SciELO - Scientific Electronic Library Online

 
vol.41 número3Influencia de ácidos grasos de cadena larga sobre el aumento de peso de Hylastinus obscurus (Coleoptera: Curculionidae)Efecto del cultivar, condiciones de aplicación y proceso de vinificación en la disipación de seis plaguicidas en uva vinífera índice de autoresíndice de materiabúsqueda de artículos
Home Pagelista alfabética de revistas  

Servicios Personalizados

Revista

Articulo

Indicadores

Links relacionados

  • En proceso de indezaciónCitado por Google
  • No hay articulos similaresSimilares en SciELO
  • En proceso de indezaciónSimilares en Google

Compartir


Ciencia e investigación agraria

versión On-line ISSN 0718-1620

Cienc. Inv. Agr. vol.41 no.3 Santiago dic. 2014

http://dx.doi.org/10.4067/S0718-16202014000300009 

CROP PROTECTION / RESEARCH PAPER

 

Effectiveness of isofetamid, a new succinate dehydrogenase inhibitor fungicide, in the control of grapevine gray mold

Eficacia de isofetamid, un nuevo fungicida inhibidor de la succinato deshidrogenasa, en el control de moho gris de la vid

 

Carlos M. Piqueras, Bernardo A. Latorre, and René Torres

Facultad de Agronomía e Ingeniería Forestal and Facultad de Ciencias Biológicas, Pontificia Universidad Católica de Chile. Casilla 306-22, Santiago, Chile.
Corresponding author: blatorre@uc.cl


Abstract

C.M. Piqueras, B.A. Latorre, and R. Torres. 2014. Effectiveness of isofetamid, a new succinate dehydrogenase inhibitor fungicide, in the control of grapevine gray mold. Cien. Inv. Agr. 41(3):365-374. Gray mold is an important disease in grapevines in Chile, and its control depends primarily on the use of fungicides with a single-site mode of action. Botrytis cinerea has a high risk of developing resistance against such fungicides. Therefore, novel chemical options are needed to achieve satisfactory control of gray mold. Isofetamid is a new succinate dehydrogenase inhibitor (SDHI) fungicide with a single-site of action that inhibits cellular respiration and appears to be a new option in the chemical treatment against gray mold. The aim of this study was to determine the effectiveness of isofetamid in controlling grapevine gray mold in Chile. Field trials undertaken in three different commercial vineyards showed that isofetamid controls gray mold to a similar extent as fenhexamid. During 2012 and 2013, 10 B. cinerea isolates were obtained from commercial vineyards in central Chile to determine their sensitivity to isofetamid. The median inhibitory concentration of isofetamid varied between 0.3-10.0 μg mL-1 and 0.6 to >10 μg mL-1 for mycelium and conidia, respectively. The efficacy of isofetamid against B. cinerea in apple bioassays varied between 61-100% and 37.5-100% for mycelium and conidia, respectively. The results of this study demonstrate that isofetamid is a highly effective fungicide against B. cinerea.

Key words: chemical control, fenhexamid, fungicides, isofetamid, SDHI, Vitis vinifera.


Resumen

C.M. Piqueras, B.A. Latorre y R. Torres. 2014. Eficacia de isofetamid, un nuevo fungicida inhibidor de la succinato deshidrogenasa, en el control de moho gris de la vid. Cien. Inv. Agr. 41(3): 365-374. El moho gris (Botrytis cinerea) es una enfermedad importante de la vid (Vitis vinifera) en Chile. En los últimos años el control se ha basado en la utilización de fungicidas de modo de acción específico lo que conlleva a un alto riesgo de desarrollo de resistencia. Por lo tanto, se necesitan nuevas opciones químicas para lograr un control satisfactorio de moho gris. Isofetamida es un nuevo fungicida de sitio específico que actúa inhibiendo la respiración celular. Este fungicida se presenta como una nueva opción en el control químico contra el moho gris. El objetivo de este estudio fue determinar la efectividad de isofetamida en el control del moho gris de la vid en Chile. Las pruebas de campo se realizaron en tres viñedos comerciales donde isofetamida demostró tener alta eficacia, similar a fenhexamida, sobre el moho gris. Durante 2012 y 2013, 10 aislamientos se obtuvieron de diferentes viñedos comerciales en el centro de Chile. La concentración mediana efectiva de isofetamida varió entre 0,3 a 10,0 μg mL-1 y 0,6 a > 10 μg mL-1 para micelio y conidias respectivamente. La eficacia de isofetamida contra B. cinerea varió entre 61.0-100.0% y 37.5-100.0%, en bioensayos de manzanas inoculadas con micelio y conidias respectivamente. Los resultados de este estudio demuestran que isofetamida es un fungicida altamente eficaz contra B. cinerea.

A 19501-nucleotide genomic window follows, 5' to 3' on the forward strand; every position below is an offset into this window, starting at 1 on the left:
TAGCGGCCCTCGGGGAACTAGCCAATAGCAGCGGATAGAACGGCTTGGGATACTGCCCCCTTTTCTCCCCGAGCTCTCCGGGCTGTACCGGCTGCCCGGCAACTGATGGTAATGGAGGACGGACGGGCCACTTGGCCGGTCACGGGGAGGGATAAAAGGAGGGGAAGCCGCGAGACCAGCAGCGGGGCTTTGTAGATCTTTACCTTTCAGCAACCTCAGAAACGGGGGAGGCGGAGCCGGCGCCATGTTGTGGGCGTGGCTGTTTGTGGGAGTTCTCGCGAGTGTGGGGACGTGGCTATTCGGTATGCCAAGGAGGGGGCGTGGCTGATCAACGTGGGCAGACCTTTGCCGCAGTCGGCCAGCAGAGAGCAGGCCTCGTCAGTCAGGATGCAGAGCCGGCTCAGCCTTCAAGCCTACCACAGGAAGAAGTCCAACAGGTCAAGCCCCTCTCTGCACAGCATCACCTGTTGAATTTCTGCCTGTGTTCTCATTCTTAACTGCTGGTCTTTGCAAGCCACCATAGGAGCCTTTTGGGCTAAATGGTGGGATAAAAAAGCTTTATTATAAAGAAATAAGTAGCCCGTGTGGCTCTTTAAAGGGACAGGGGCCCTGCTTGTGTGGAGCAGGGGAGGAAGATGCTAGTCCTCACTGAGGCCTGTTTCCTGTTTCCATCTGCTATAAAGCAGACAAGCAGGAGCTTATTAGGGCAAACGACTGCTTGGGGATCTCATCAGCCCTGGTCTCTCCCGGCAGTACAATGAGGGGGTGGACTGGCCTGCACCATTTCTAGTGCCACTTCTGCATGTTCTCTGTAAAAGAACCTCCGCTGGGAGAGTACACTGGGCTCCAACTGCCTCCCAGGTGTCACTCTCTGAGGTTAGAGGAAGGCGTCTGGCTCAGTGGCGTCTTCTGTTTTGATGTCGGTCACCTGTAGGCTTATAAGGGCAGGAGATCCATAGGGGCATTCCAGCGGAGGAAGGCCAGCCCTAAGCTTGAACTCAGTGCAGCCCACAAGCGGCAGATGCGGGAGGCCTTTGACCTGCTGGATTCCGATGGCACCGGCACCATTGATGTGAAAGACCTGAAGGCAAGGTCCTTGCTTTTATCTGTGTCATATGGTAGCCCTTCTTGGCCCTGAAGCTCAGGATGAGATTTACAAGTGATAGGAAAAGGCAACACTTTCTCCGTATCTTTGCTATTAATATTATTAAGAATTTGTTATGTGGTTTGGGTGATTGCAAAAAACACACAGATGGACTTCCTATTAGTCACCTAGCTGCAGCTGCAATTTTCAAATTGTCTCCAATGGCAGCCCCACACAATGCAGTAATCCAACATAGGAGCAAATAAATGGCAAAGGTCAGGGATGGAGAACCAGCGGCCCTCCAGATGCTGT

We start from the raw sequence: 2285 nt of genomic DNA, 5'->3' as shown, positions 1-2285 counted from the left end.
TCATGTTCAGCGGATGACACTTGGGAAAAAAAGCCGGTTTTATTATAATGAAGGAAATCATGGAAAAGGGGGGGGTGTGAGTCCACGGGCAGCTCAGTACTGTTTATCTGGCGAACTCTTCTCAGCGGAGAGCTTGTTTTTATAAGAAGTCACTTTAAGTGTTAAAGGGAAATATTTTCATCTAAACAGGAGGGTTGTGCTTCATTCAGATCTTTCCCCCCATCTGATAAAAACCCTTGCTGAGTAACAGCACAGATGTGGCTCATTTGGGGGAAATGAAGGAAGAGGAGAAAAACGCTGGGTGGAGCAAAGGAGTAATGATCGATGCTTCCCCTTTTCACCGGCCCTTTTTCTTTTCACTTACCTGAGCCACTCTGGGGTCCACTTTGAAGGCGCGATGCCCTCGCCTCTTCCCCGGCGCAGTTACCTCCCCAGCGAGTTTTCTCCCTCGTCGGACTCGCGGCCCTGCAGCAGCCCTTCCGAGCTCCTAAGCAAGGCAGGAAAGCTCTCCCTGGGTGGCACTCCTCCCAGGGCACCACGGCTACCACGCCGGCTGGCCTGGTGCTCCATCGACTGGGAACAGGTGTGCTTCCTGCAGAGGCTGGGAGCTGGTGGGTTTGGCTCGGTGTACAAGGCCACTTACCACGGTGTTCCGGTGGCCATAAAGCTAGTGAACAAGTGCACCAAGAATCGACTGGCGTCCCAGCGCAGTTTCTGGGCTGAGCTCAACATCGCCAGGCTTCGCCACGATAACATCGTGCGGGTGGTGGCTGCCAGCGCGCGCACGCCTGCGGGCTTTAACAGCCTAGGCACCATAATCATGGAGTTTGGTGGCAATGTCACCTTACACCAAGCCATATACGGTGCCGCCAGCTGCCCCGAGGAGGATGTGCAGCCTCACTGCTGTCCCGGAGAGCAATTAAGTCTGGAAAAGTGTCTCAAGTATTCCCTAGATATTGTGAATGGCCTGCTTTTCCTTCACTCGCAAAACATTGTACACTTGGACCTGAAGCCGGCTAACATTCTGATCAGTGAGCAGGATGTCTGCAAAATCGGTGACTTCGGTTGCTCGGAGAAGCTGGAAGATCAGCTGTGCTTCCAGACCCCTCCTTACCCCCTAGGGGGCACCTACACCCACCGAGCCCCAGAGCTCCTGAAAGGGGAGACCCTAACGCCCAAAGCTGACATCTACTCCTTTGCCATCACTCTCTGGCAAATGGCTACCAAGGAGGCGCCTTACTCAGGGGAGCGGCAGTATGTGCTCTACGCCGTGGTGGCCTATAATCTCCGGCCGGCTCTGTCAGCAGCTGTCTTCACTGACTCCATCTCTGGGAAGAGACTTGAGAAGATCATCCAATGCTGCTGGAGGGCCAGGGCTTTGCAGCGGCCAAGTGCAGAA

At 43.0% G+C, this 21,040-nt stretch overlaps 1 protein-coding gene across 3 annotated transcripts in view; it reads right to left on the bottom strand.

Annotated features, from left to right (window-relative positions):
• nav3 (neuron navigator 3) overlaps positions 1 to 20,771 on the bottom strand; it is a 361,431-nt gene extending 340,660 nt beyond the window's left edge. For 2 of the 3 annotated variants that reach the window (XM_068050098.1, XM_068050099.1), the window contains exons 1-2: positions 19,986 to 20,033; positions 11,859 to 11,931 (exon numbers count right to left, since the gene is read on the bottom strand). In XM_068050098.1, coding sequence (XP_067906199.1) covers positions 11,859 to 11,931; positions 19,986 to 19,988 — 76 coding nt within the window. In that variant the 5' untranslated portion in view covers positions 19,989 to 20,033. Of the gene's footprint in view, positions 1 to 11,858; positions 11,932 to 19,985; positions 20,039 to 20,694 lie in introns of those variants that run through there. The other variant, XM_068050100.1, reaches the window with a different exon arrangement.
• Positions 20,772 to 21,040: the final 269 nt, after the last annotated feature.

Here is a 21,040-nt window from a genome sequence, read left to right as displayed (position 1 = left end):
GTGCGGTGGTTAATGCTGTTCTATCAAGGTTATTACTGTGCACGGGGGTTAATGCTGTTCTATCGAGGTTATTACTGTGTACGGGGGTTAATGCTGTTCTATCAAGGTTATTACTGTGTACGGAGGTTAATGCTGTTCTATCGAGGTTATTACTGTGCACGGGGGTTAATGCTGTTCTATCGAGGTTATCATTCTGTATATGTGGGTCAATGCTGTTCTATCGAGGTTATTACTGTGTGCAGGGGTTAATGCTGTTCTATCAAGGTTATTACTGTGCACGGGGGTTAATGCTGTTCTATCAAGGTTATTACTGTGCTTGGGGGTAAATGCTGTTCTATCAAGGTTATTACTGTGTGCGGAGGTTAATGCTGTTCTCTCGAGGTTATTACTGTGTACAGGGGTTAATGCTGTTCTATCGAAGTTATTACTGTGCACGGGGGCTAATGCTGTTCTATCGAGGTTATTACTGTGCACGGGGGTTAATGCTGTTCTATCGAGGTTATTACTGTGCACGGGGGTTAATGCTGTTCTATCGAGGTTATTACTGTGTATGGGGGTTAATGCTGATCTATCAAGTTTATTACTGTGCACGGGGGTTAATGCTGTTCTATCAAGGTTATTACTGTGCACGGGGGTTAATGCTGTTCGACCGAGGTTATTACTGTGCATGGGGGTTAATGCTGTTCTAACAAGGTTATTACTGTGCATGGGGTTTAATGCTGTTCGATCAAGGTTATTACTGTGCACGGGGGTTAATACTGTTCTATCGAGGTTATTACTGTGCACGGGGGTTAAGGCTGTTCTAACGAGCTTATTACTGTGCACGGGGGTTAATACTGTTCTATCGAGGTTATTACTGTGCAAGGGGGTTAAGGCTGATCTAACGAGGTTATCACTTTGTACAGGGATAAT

Palabras clave: Control químico, fenhexamid, fungicidas, isofetamid, SDHI, Vitis vinifera.


 

Introduction

Gray mold, caused by Botrytis cinerea, is the most important disease in table grapes (Vitis vinifera) in Chile and other countries (Bulit and Dubos, 1988; Latorre, 1986). It is a polycyclic disease with abundant inoculum production during spring, summer, and autumn, leading to difficult control. The use of fungicides with a single-site mode of action favors the development of resistant strains of B. cinerea (Leroux et al., 2007).